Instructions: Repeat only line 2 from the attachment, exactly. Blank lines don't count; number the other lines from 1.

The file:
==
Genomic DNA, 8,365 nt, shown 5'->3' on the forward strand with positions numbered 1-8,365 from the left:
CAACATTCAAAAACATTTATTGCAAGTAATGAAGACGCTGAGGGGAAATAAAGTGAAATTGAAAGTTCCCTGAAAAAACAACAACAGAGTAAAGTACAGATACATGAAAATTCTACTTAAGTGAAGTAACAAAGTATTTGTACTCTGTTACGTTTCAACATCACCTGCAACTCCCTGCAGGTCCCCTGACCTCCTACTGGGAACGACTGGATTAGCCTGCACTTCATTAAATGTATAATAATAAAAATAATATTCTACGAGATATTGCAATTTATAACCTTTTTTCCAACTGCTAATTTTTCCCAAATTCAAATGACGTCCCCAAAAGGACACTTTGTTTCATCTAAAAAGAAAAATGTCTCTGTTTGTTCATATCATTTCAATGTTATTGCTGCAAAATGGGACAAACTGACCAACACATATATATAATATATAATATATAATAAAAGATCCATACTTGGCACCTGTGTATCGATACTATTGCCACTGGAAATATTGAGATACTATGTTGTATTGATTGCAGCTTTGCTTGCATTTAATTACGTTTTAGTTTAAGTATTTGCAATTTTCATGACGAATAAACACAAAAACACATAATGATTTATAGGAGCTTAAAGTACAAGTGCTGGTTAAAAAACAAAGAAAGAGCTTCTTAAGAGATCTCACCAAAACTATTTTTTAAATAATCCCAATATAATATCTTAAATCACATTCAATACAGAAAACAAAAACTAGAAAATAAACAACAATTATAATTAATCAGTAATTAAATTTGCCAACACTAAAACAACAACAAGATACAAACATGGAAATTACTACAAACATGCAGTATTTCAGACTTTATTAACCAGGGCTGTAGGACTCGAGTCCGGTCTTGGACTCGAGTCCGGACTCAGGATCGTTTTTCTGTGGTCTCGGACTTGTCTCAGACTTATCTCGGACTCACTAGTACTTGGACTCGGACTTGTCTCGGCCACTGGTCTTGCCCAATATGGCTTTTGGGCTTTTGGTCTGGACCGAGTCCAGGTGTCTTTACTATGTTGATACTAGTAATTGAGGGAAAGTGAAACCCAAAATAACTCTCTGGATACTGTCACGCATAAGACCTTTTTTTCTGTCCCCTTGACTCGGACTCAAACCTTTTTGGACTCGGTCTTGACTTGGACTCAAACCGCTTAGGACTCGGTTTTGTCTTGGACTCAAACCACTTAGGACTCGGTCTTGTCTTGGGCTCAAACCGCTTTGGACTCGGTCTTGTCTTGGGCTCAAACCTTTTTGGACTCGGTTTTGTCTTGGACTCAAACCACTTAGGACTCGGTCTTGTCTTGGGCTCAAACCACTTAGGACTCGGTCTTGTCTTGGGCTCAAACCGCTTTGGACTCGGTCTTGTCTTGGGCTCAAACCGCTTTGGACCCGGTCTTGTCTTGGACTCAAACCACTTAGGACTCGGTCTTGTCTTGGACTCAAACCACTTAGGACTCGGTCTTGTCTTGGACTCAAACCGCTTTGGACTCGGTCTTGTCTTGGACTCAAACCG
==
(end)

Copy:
CAACATTCAAAAACATTTATTGCAAGTAATGAAGACGCTGAGGGGAAATAAAGTGAAATTGAAAGTTCCCTGAAAAAACAACAACAGAGTAAAGTACAGATACATGAAAATTCTACTTAAGTGAAGTAACAAAGTATTTGTACTCTGTTACGTTTCAACATCACCTGCAACTCCCTGCAGGTCCCCTGACCTCCTACTGGGAACGACTGGATTAGCCTGCACTTCATTAAATGTATAATAATAAAAATAATATTCTACGAGATATTGCAATTTATAACCTTTTTTCCAACTGCTAATTTTTCCCAAATTCAAATGACGTCCCCAAAAGGACACTTTGTTTCATCTAAAAAGAAAAATGTCTCTGTTTGTTCATATCATTTCAATGTTATTGCTGCAAAATGGGACAAACTGACCAACACATATATATAATATATAATATATAATAAAAGATCCATACTTGGCACCTGTGTATCGATACTATTGCCACTGGAAATATTGAGATACTATGTTGTATTGATTGCAGCTTTGCTTGCATTTAATTACGTTTTAGTTTAAGTATTTGCAATTTTCATGACGAATAAACACAAAAACACATAATGATTTATAGGAGCTTAAAGTACAAGTGCTGGTTAAAAAACAAAGAAAGAGCTTCTTAAGAGATCTCACCAAAACTATTTTTTAAATAATCCCAATATAATATCTTAAATCACATTCAATACAGAAAACAAAAACTAGAAAATAAACAACAATTATAATTAATCAGTAATTAAATTTGCCAACACTAAAACAACAACAAGATACAAACATGGAAATTACTACAAACATGCAGTATTTCAGACTTTATTAACCAGGGCTGTAGGACTCGAGTCCGGTCTTGGACTCGAGTCCGGACTCAGGATCGTTTTTCTGTGGTCTCGGACTTGTCTCAGACTTATCTCGGACTCACTAGTACTTGGACTCGGACTTGTCTCGGCCACTGGTCTTGCCCAATATGGCTTTTGGGCTTTTGGTCTGGACCGAGTCCAGGTGTCTTTACTATGTTGATACTAGTAATTGAGGGAAAGTGAAACCCAAAATAACTCTCTGGATACTGTCACGCATAAGACCTTTTTTTCTGTCCCCTTGACTCGGACTCAAACCTTTTTGGACTCGGTCTTGACTTGGACTCAAACCGCTTAGGACTCGGTTTTGTCTTGGACTCAAACCACTTAGGACTCGGTCTTGTCTTGGGCTCAAACCGCTTTGGACTCGGTCTTGTCTTGGGCTCAAACCTTTTTGGACTCGGTTTTGTCTTGGACTCAAACCACTTAGGACTCGGTCTTGTCTTGGGCTCAAACCACTTAGGACTCGGTCTTGTCTTGGGCTCAAACCGCTTTGGACTCGGTCTTGTCTTGGGCTCAAACCGCTTTGGACCCGGTCTTGTCTTGGACTCAAACCACTTAGGACTCGGTCTTGTCTTGGACTCAAACCACTTAGGACTCGGTCTTGTCTTGGACTCAAACCGCTTTGGACTCGGTCTTGTCTTGGACTCAAACCG